Although other religions have had fleeting periods where they worshipped only one god, Judaism is regarded as the world's oldest monotheistic faith [source: Toropov]. A Covenant religion based on what the Bible describes as agreements made between God and several of the religion's founding fathers, Judaism is one of three religions that traces its lineage to the patriarch Abraham, who lived during the 21st century B.C.E. [source: Losch]. (The other two are Islam and Christianity.)
According to the Torah, the Five Books of Moses found in the beginning of the Hebrew Bible, the Jewish people are descendants of Abraham and will one day return to their birth country of Israel. For this reason, Jews are sometimes known as the "chosen people."
At the heart of Jewish faith are the Ten Commandments, representing a solemn covenant between God and the Jews. Along with 613 other commands found in the Torah, the Ten Commandments guide Jewish life and thought. By following the laws, Jews display their adherence to the will of god and strengthen their place in the religious community.
Although modern-day realities have led to a division of thought among followers of Judaism about how strictly the laws should be followed, they remain united by their strong faith in God and his Commandments, their group identity and their desire to return to the Promised Land. For all Jews, life is perceived as a ritual in honor of the Creator.
Zoroastrianism is based on the teachings of the Persian prophet Zarathustra, or Zoroaster, who is believed to have lived between 1700 and 1500 B.C.E. [source: Losch]. His teachings are in the form of 17 metrical psalms called Gathas, which make up the Zoroastrian sacred scripture known as the Zend Avesta.
A key aspect of Zoroastrian belief is that of ethical dualism, the ongoing struggle between good (Ahura Mazda) and evil (Angra Mainyu). Consequently, personal responsibility is of great importance to Zoroastrians since their fate depends on the choice they make between the two forces. Followers believe that upon death, one's soul is led to the Bridge of Judgment, where it will either be led to paradise or to a place of torment, depending on whether good or evil deeds predominated.
Since choosing positively is not that hard to do, Zoroastrianism is generally regarded as an optimistic faith: Zarathustra is supposedly the only baby who laughed at his birth instead of crying [source: Bowker].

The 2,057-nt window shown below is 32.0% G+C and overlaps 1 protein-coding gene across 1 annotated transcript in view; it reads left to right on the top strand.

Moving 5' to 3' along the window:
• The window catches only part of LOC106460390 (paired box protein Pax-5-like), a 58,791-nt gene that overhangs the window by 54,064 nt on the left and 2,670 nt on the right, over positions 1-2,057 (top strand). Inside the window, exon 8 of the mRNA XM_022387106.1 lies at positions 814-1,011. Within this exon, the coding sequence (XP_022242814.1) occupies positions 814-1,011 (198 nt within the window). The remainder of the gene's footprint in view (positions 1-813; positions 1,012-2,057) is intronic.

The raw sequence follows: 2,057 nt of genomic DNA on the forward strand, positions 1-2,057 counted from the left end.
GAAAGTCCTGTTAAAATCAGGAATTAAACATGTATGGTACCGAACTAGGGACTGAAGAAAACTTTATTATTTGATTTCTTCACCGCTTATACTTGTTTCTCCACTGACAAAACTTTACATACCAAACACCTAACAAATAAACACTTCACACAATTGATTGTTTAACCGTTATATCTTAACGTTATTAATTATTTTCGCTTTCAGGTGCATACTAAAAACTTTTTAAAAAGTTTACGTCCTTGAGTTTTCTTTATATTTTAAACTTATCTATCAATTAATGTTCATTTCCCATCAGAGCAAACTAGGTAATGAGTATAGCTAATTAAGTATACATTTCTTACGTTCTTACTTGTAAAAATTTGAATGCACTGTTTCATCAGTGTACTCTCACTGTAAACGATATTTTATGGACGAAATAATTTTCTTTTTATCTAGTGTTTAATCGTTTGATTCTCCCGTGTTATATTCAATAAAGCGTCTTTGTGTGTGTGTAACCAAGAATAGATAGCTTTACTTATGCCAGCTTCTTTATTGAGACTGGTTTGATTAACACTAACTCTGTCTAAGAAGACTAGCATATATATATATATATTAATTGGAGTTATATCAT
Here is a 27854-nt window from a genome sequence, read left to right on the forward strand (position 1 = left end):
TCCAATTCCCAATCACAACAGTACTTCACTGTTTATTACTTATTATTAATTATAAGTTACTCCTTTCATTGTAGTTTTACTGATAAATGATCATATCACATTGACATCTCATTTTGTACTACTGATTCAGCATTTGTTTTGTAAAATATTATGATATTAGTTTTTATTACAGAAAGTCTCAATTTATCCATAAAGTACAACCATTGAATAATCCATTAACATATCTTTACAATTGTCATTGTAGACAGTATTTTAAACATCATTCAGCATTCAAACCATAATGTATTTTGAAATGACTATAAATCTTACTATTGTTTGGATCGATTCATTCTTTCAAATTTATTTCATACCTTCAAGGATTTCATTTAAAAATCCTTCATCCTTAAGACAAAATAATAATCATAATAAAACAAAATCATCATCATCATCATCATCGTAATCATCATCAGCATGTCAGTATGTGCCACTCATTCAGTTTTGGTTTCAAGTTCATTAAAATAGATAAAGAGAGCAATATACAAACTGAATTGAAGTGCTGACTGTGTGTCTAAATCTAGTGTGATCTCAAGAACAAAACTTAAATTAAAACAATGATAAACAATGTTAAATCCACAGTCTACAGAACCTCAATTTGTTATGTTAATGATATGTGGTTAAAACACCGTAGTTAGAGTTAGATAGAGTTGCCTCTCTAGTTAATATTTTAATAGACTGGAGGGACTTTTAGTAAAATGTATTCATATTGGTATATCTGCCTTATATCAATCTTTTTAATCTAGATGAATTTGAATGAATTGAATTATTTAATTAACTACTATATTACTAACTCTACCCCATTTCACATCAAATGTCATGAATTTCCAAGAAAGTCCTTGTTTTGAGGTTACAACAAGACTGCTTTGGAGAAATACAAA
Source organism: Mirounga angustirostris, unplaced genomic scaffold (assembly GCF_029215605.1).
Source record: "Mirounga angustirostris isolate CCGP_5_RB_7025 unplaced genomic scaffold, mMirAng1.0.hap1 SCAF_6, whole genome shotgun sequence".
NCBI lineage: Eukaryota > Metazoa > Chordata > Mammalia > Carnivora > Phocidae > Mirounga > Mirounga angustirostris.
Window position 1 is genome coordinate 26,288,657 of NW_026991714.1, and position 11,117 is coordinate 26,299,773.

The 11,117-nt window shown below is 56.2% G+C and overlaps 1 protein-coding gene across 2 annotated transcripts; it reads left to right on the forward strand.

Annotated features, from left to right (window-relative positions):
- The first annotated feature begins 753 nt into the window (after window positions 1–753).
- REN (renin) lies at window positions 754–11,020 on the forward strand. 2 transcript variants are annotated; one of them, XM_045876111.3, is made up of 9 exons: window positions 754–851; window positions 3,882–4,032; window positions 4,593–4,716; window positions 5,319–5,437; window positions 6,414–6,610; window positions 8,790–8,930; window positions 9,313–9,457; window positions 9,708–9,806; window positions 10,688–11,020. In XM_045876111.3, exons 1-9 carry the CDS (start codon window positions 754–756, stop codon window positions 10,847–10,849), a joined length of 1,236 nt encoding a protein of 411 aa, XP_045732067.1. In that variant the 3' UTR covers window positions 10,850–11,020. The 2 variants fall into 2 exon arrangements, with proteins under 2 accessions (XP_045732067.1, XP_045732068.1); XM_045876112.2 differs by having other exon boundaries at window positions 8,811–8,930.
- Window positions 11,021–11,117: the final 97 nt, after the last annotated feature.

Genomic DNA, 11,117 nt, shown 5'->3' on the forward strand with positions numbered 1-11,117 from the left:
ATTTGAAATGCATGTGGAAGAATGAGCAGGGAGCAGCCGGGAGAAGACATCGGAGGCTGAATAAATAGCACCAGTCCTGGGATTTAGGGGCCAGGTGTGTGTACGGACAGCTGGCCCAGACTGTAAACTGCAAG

Currently, Zoroastrianism has one of the smallest numbers of believers among the major world religions, but its influence has been widely felt. Christianity, Judaism and Islam have all been shaped by its tenets [source: Losch].
For more articles, quizzes and image galleries on religion and culture, check out the links on the next page.
Lots More Information
- 10 Incredible Religious Monuments
- Top 10 Archaeological Finds of the 21st Century
- 10 Famous Cultural Anthropologists
- Travel the World: Temples
- Great Temples from Around the World
- Ancient Religions Puzzles
More Great Links
- Bowker, John. "World Religions: The Great Faiths Explored & Explained." DK Publishing. 2006.
- Central Intelligence Agency. "The World Factbook." (Nov. 3, 2010) https://www.cia.gov/library/publications/the-world-factbook/index.html
- Losch, Richard R. "The Many Faces of Faith: A Guide to World Religions and Christian Traditions." Eerdmans Publishing Company. 2002.
- Stark, Rodney. "Discovering God: The Origins of the Great Religions and the Evolution of Belief." HarperCollins. 2007.
- Steele, Philip. "Mesopotamia." DK Publishing. 2007.
- Toropov, Brandon and Father Luke Buckles. "The Complete Idiot's Guide to World Religions." Alpha Books. 1997.
- Vogt, Yngve and Alan Louis Belardinelli. "World's oldest religion discovered in Botswana." Afrol News. Dec. 1, 2009. (Nov. 3, 2010) http://www.afrol.com/articles/23093